I actually think that we do not know the real leaders. Usually the leaders appear in the moment of the highest stress, when it is time, speaking symbolically, to go to the barricades. Then people, clever, capable, but focused on their own tasks, will leave their immediate occupations and go to the barricades, because there is nowhere to hide. The protest becomes a necessity from within. This is when the real leaders will appear – in the moment of the confrontation! The real leaders cannot appear in the peaceful time; nor can the serious opposition emerge from within the peaceful atmosphere. Without an open confrontation there is no opposition! At this point the protests are swelled by the different layers of the public – by the ones who are not certain with what position to identify themselves – so they go to different meetings. The rest are busy, working on their immediate tasks. But when there is a real crisis, it cancels personal tasks. At that time it becomes impossible to pursue private occupations.
Galperovich: So, this is not a crisis, is it?
Bukovsky: I think that the first serious crisis will take place in the spring, in March or April. Now there is a period of warm-ups, build-up, of swelling from within. This mood will become more radical towards the spring. Presidential elections are generally viewed as a more serious process than the elections of parliament. What is parliament? What can it do even if it is made of the ideal members? But the presidential election in Russia is a serious step – one invites a person to become the country’s tsar! And this awakens emotions, moods, psychological intensity! One does not have to be a soothsayer in order to foresee that the results of the presidential elections will be falsified – in the same manner as the parliamentary ones, even more so. Once again this blatant fraud will be exposed. It cannot be otherwise; the country is very wide! One should expect the sharpening of confrontations – by leaps and bounds.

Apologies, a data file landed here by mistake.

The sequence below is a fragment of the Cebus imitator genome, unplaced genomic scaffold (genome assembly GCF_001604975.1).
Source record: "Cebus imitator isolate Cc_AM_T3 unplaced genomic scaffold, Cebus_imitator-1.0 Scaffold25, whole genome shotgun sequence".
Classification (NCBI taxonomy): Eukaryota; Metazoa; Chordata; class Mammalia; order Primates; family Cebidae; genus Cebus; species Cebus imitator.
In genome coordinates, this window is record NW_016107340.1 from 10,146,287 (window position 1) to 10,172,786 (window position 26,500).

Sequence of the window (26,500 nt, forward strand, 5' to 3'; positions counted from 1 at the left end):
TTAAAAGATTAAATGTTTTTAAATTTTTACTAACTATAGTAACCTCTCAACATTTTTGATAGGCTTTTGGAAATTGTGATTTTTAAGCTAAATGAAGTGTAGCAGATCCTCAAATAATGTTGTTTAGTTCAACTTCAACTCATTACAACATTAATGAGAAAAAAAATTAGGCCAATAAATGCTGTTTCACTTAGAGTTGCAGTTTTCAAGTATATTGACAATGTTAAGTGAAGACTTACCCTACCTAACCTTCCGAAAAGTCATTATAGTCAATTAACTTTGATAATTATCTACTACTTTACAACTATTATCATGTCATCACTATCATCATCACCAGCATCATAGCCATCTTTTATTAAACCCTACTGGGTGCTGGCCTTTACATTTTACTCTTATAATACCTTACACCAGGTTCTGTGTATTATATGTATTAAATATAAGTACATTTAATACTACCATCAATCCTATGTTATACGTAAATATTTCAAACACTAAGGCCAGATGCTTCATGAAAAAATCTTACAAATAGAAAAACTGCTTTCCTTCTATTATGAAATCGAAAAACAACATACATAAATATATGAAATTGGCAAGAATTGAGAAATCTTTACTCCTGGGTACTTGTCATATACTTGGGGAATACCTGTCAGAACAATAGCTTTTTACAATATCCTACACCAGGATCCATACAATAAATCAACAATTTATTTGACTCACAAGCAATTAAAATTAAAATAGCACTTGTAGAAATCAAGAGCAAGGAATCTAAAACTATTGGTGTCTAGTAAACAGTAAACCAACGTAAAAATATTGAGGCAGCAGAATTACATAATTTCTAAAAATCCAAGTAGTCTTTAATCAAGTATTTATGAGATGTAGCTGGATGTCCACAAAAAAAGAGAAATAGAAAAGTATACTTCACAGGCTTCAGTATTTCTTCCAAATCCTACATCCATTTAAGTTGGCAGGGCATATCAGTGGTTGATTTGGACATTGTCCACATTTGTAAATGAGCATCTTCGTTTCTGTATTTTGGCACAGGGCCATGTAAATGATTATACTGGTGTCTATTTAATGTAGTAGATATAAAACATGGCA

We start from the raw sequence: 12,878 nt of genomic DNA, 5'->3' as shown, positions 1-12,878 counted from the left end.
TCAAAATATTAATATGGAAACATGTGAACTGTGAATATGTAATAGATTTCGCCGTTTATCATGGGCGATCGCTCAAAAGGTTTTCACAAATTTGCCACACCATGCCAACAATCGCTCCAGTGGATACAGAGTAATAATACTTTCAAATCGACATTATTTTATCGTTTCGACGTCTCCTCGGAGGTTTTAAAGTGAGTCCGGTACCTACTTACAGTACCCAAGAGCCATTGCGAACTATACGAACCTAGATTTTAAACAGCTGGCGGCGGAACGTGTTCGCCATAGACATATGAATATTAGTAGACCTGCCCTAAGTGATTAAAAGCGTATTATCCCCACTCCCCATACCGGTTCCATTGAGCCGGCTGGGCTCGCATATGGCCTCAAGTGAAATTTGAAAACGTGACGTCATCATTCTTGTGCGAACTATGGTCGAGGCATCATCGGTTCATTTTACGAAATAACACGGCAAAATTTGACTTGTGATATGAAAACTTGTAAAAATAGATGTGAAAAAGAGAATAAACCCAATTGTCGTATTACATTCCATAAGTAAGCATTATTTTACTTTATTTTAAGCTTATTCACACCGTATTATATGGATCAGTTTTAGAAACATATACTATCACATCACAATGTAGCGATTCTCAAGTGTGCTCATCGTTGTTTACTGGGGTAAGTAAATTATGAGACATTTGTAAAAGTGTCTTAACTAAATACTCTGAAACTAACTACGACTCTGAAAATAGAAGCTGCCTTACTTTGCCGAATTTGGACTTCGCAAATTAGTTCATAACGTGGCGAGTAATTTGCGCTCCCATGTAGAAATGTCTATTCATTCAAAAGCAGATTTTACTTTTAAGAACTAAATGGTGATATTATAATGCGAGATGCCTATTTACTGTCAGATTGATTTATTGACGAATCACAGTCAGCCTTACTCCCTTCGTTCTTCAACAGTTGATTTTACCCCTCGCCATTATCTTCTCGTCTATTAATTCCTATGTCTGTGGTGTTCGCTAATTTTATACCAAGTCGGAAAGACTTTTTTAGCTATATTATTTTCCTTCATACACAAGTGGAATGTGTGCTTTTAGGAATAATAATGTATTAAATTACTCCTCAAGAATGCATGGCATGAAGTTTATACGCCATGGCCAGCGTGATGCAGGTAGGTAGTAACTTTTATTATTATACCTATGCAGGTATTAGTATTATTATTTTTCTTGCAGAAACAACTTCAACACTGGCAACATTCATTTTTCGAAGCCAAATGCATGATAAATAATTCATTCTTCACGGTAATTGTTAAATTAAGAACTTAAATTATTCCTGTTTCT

Even now the situation has developed by leaps, for on August 31st approximately a thousand people went to Triumphal Square, while there were already forty thousand who went to demonstrate at Bolotnaya. The observers say there were more – sixty thousand, perhaps. This is clearly a leap in numbers, a most serious leap to boot. One can always analyze why this happened, of course, but one cannot negate the reality of this startling jump upwards. One cannot negate the process of unrest and radicalization in the society. And one must expect a similar jump towards the spring. This is not a complex prognosis; it is easily foreseeable. And then the crisis will begin, and there will be barricades in whatever form. And then you will see a great number of people emerging from some middling business, who will drop their accounting books and go to the square, because otherwise there will be no future.
You can hear this conversation in Russian in a special issue of the program “Face to Face” [ "Лицом к лицу"] on January 2nd at 4:00 a.m. and at 3:00 p.m. Moscow time.
To buy Vladimir Bukovsky’s masterpiece book, To Build a Castle-My Life As a Dissenter, click here.
Freedom Center pamphlets now available on Kindle: Click here.